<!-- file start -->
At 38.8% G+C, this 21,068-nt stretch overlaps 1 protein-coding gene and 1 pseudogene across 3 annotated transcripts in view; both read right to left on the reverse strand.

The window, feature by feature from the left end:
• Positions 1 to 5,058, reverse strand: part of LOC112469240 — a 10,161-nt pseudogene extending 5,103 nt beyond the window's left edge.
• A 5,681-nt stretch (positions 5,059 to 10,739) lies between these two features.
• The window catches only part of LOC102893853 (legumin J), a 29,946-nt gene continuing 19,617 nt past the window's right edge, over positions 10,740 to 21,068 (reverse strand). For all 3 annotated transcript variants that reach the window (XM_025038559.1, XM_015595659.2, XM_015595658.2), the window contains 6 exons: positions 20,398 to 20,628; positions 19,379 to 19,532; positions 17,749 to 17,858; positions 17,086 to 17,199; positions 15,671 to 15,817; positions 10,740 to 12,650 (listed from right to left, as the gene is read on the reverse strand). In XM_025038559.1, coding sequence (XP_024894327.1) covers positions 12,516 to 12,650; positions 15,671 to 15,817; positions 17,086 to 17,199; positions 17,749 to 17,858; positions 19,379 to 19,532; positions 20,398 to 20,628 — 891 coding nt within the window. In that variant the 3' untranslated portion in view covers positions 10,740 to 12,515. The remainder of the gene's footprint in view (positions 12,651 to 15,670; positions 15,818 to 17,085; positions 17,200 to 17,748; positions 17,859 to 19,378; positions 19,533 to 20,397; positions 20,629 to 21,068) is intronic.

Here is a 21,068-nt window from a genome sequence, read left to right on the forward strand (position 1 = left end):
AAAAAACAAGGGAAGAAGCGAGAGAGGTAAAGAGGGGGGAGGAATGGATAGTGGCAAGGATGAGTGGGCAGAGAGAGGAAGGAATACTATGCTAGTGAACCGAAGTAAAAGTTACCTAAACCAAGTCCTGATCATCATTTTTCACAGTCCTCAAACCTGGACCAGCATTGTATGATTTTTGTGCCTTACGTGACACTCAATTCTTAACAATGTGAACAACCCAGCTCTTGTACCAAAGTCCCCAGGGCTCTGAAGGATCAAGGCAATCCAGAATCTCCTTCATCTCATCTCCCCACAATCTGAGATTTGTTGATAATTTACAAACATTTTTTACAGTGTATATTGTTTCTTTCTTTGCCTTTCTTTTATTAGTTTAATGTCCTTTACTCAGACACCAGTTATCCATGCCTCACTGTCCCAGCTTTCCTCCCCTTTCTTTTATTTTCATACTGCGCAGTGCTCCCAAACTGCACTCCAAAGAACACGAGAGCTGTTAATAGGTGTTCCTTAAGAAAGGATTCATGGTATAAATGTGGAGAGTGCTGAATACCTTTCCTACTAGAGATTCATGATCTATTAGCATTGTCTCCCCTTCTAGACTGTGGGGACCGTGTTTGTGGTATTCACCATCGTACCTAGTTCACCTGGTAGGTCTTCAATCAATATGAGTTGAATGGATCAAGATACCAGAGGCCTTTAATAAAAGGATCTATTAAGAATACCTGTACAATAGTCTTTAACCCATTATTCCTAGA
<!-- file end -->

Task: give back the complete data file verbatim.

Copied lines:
At 38.8% G+C, this 21,068-nt stretch overlaps 1 protein-coding gene and 1 pseudogene across 3 annotated transcripts in view; both read right to left on the reverse strand.

The window, feature by feature from the left end:
• Positions 1 to 5,058, reverse strand: part of LOC112469240 — a 10,161-nt pseudogene extending 5,103 nt beyond the window's left edge.
• A 5,681-nt stretch (positions 5,059 to 10,739) lies between these two features.
• The window catches only part of LOC102893853 (legumin J), a 29,946-nt gene continuing 19,617 nt past the window's right edge, over positions 10,740 to 21,068 (reverse strand). For all 3 annotated transcript variants that reach the window (XM_025038559.1, XM_015595659.2, XM_015595658.2), the window contains 6 exons: positions 20,398 to 20,628; positions 19,379 to 19,532; positions 17,749 to 17,858; positions 17,086 to 17,199; positions 15,671 to 15,817; positions 10,740 to 12,650 (listed from right to left, as the gene is read on the reverse strand). In XM_025038559.1, coding sequence (XP_024894327.1) covers positions 12,516 to 12,650; positions 15,671 to 15,817; positions 17,086 to 17,199; positions 17,749 to 17,858; positions 19,379 to 19,532; positions 20,398 to 20,628 — 891 coding nt within the window. In that variant the 3' untranslated portion in view covers positions 10,740 to 12,515. The remainder of the gene's footprint in view (positions 12,651 to 15,670; positions 15,818 to 17,085; positions 17,200 to 17,748; positions 17,859 to 19,378; positions 19,533 to 20,397; positions 20,629 to 21,068) is intronic.

Here is a 21,068-nt window from a genome sequence, read left to right on the forward strand (position 1 = left end):
AAAAAACAAGGGAAGAAGCGAGAGAGGTAAAGAGGGGGGAGGAATGGATAGTGGCAAGGATGAGTGGGCAGAGAGAGGAAGGAATACTATGCTAGTGAACCGAAGTAAAAGTTACCTAAACCAAGTCCTGATCATCATTTTTCACAGTCCTCAAACCTGGACCAGCATTGTATGATTTTTGTGCCTTACGTGACACTCAATTCTTAACAATGTGAACAACCCAGCTCTTGTACCAAAGTCCCCAGGGCTCTGAAGGATCAAGGCAATCCAGAATCTCCTTCATCTCATCTCCCCACAATCTGAGATTTGTTGATAATTTACAAACATTTTTTACAGTGTATATTGTTTCTTTCTTTGCCTTTCTTTTATTAGTTTAATGTCCTTTACTCAGACACCAGTTATCCATGCCTCACTGTCCCAGCTTTCCTCCCCTTTCTTTTATTTTCATACTGCGCAGTGCTCCCAAACTGCACTCCAAAGAACACGAGAGCTGTTAATAGGTGTTCCTTAAGAAAGGATTCATGGTATAAATGTGGAGAGTGCTGAATACCTTTCCTACTAGAGATTCATGATCTATTAGCATTGTCTCCCCTTCTAGACTGTGGGGACCGTGTTTGTGGTATTCACCATCGTACCTAGTTCACCTGGTAGGTCTTCAATCAATATGAGTTGAATGGATCAAGATACCAGAGGCCTTTAATAAAAGGATCTATTAAGAATACCTGTACAATAGTCTTTAACCCATTATTCCTAGA